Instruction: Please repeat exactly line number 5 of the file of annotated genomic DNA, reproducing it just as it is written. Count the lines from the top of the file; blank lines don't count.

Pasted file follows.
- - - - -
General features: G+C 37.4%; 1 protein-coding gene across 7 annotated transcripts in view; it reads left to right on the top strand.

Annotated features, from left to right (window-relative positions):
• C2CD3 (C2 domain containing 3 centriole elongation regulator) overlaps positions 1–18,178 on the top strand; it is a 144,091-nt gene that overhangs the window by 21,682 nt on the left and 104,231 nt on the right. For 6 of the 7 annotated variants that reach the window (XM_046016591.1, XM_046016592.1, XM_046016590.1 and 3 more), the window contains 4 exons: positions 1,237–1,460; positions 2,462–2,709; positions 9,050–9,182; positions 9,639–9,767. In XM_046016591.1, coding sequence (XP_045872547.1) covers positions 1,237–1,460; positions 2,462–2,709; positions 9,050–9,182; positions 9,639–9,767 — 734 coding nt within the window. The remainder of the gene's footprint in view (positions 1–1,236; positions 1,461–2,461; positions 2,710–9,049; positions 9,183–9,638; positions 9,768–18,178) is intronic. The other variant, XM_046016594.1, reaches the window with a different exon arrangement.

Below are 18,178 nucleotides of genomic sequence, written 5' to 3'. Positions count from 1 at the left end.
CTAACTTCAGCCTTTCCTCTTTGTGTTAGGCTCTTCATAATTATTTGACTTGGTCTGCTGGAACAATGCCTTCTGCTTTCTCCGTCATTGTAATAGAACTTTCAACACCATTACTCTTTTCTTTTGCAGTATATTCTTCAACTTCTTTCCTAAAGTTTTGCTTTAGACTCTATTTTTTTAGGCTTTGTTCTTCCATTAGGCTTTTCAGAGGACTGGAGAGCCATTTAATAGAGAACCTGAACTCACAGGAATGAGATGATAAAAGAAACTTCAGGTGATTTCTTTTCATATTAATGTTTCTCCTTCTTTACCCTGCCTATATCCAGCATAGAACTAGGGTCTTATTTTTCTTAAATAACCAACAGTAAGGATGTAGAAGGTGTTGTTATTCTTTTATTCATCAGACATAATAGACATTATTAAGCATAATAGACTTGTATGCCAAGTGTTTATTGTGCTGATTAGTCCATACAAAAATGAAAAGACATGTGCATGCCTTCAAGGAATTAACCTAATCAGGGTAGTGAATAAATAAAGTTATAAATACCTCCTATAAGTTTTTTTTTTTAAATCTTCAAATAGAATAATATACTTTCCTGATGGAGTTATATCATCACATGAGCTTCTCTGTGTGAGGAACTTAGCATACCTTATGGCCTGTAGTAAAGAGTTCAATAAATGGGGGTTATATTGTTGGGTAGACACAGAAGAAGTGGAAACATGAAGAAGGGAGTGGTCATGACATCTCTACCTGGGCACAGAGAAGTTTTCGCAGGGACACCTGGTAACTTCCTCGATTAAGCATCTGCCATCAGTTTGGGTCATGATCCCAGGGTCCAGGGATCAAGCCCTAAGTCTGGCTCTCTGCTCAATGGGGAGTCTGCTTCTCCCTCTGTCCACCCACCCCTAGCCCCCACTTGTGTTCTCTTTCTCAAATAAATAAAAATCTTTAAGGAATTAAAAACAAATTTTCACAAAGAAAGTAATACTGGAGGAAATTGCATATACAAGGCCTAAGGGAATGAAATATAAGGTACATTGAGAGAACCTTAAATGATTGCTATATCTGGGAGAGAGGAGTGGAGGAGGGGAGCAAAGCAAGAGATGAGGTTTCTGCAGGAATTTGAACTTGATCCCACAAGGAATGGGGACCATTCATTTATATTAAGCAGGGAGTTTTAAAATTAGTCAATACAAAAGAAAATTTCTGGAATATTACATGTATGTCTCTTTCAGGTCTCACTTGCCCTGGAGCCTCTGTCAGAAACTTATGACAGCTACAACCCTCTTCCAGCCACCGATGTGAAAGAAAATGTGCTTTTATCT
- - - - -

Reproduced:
CTAACTTCAGCCTTTCCTCTTTGTGTTAGGCTCTTCATAATTATTTGACTTGGTCTGCTGGAACAATGCCTTCTGCTTTCTCCGTCATTGTAATAGAACTTTCAACACCATTACTCTTTTCTTTTGCAGTATATTCTTCAACTTCTTTCCTAAAGTTTTGCTTTAGACTCTATTTTTTTAGGCTTTGTTCTTCCATTAGGCTTTTCAGAGGACTGGAGAGCCATTTAATAGAGAACCTGAACTCACAGGAATGAGATGATAAAAGAAACTTCAGGTGATTTCTTTTCATATTAATGTTTCTCCTTCTTTACCCTGCCTATATCCAGCATAGAACTAGGGTCTTATTTTTCTTAAATAACCAACAGTAAGGATGTAGAAGGTGTTGTTATTCTTTTATTCATCAGACATAATAGACATTATTAAGCATAATAGACTTGTATGCCAAGTGTTTATTGTGCTGATTAGTCCATACAAAAATGAAAAGACATGTGCATGCCTTCAAGGAATTAACCTAATCAGGGTAGTGAATAAATAAAGTTATAAATACCTCCTATAAGTTTTTTTTTTTAAATCTTCAAATAGAATAATATACTTTCCTGATGGAGTTATATCATCACATGAGCTTCTCTGTGTGAGGAACTTAGCATACCTTATGGCCTGTAGTAAAGAGTTCAATAAATGGGGGTTATATTGTTGGGTAGACACAGAAGAAGTGGAAACATGAAGAAGGGAGTGGTCATGACATCTCTACCTGGGCACAGAGAAGTTTTCGCAGGGACACCTGGTAACTTCCTCGATTAAGCATCTGCCATCAGTTTGGGTCATGATCCCAGGGTCCAGGGATCAAGCCCTAAGTCTGGCTCTCTGCTCAATGGGGAGTCTGCTTCTCCCTCTGTCCACCCACCCCTAGCCCCCACTTGTGTTCTCTTTCTCAAATAAATAAAAATCTTTAAGGAATTAAAAACAAATTTTCACAAAGAAAGTAATACTGGAGGAAATTGCATATACAAGGCCTAAGGGAATGAAATATAAGGTACATTGAGAGAACCTTAAATGATTGCTATATCTGGGAGAGAGGAGTGGAGGAGGGGAGCAAAGCAAGAGATGAGGTTTCTGCAGGAATTTGAACTTGATCCCACAAGGAATGGGGACCATTCATTTATATTAAGCAGGGAGTTTTAAAATTAGTCAATACAAAAGAAAATTTCTGGAATATTACATGTATGTCTCTTTCAGGTCTCACTTGCCCTGGAGCCTCTGTCAGAAACTTATGACAGCTACAACCCTCTTCCAGCCACCGATGTGAAAGAAAATGTGCTTTTATCT